Social Inclusion or Racism and Xenophobia?


Patsantaras, N., Kamperidou, I., & Panagiotopoulos, P. (2007). Social Inclusion or Racism and Xenophobia?. In Proceedings of the 13th Congress-Sports Justice, Present and Future. Mexico city. presented at the 15 November, Mexico City, Mexico: Presentation at the 13th IASL Congress Sports Justice, Present and Future, Mexico City, November 13 - 16, 2007. . Copy at

Date Presented:

15 November


Patsantaras, N.; Kamperidou, I.; Panagiotopoulos, P. (2007). “Social Inclusion or Xenophobia?" Presentation at the 13th IASL Congress Sports Justice, Present and Future, Mexico City, November 13 - 16, 2007. Organised by the International Association of Sports Law (I.A.S.L.), the Comision de Juventud Y Deporte, Senado de la Republica, Estados unidos Mexicanos. DOI: 10.13140/RG.2.1.4661.6806    


Developments in new technologies of mass communication have created unprecedented global audiences for ‘mega’ sports events. The positive social impact of these events, such as the social construction and redefinition of identity based on ethnic, racial and gender equity and equality has been overestimated. The alarming impact of globalization on racism and xenophobia has generated international discourse concerning the mainstreaming of cross-cultural understanding and dialogue, especially through sports. Contemporary critical theories have distinguished sport as a site through which non-inclusive practices of social exclusion, such racism and violence, can be identified. As an international expression, is sport a means to social inclusion and integration, or a social-conflict space closely linked to social inequality? A structural functional approach directs attention to the ways sports help society operate. However, a social-conflict analysis focuses on the inequalities in sports. Olympic sports were institutionalized as a social space with no boundaries, encompassing in their value system, respect for cultural and ethnic identities. The Olympic movement advocates ethnic self-definition and the peaceful coexistence of ethnic diversity in the international scene. However, the exploitation, or rather misuse of athletic activity has always been common practice in the history of the athletic phenomenon. Current discussions characterize sports as a means that serves the globalization process, namely the western model of cultural-societal globalization. What role can Olympic sports play today to preserve and safeguard cultural and ethnic diversity, namely to promote the empowerment of self-definition, multiethnic understanding, respect for ethnic identity and cross-cultural cooperation?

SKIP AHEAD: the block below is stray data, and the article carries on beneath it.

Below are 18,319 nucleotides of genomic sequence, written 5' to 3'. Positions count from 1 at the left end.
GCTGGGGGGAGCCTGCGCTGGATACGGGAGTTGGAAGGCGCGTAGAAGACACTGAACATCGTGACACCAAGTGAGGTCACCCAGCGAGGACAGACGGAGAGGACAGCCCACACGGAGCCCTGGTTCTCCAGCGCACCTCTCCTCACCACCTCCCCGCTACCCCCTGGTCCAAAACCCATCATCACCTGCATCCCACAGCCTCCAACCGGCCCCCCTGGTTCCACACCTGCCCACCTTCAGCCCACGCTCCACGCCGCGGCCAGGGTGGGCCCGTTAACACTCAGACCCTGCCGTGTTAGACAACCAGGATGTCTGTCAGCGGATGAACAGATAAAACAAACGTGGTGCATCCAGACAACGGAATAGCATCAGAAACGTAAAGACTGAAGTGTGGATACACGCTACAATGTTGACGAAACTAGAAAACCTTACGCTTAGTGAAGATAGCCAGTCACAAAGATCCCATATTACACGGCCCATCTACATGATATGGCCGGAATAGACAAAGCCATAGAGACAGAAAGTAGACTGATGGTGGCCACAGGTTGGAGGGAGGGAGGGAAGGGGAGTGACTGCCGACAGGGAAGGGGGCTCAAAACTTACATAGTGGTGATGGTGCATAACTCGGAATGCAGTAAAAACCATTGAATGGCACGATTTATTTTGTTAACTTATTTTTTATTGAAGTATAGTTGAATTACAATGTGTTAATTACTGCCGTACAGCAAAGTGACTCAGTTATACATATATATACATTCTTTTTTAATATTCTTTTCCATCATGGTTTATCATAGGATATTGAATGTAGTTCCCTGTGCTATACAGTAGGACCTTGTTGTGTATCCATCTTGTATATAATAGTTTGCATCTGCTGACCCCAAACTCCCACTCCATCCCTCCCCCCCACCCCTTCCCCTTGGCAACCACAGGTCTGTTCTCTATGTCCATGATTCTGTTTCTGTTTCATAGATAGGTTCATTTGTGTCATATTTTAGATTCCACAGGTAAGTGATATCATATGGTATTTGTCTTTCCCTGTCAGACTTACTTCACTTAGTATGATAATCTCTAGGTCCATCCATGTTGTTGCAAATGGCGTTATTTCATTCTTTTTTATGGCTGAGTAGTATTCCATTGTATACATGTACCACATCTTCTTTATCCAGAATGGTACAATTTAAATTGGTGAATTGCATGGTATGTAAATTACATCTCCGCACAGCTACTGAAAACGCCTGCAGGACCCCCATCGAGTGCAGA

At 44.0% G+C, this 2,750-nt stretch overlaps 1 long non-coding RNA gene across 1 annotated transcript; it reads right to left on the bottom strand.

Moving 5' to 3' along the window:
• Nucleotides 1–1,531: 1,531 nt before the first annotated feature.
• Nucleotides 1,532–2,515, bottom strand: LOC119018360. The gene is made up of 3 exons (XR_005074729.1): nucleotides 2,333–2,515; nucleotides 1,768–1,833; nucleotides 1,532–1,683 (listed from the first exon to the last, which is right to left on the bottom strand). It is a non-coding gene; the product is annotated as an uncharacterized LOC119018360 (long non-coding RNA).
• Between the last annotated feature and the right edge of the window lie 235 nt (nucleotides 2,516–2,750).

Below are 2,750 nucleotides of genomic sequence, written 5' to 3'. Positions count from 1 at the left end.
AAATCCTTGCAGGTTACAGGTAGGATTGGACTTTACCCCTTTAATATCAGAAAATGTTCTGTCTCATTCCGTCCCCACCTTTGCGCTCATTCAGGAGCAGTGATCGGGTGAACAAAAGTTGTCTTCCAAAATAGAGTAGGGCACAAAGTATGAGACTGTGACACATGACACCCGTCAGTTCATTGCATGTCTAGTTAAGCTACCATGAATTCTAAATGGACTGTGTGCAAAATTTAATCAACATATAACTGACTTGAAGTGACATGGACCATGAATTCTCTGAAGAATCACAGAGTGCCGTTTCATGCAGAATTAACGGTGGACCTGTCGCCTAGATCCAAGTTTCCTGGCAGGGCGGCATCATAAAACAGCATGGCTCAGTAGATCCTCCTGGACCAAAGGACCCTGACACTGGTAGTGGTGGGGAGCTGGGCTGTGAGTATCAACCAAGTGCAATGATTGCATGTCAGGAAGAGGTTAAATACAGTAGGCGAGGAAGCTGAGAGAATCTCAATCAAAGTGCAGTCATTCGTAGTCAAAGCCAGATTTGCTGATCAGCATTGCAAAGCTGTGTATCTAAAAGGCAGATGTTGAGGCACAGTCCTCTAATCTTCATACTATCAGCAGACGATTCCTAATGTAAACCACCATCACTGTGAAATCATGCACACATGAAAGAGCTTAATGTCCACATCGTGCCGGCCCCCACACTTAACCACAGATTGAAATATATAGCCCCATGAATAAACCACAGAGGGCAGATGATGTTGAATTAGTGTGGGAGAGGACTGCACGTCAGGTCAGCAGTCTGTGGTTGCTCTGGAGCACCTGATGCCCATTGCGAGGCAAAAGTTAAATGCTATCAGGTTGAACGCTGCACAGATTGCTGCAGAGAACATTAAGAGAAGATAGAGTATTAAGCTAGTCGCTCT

Key words: sport as a cultural ‘topos’, broader identities, respect for ethnic, racial and gender diversity, racism and xenophobia, non-inclusive practices of social exclusion, racial inclusion, sport identity, the gendered body, cultural diversity vs. ‘difference’, multi-dimensional and proactive strategies.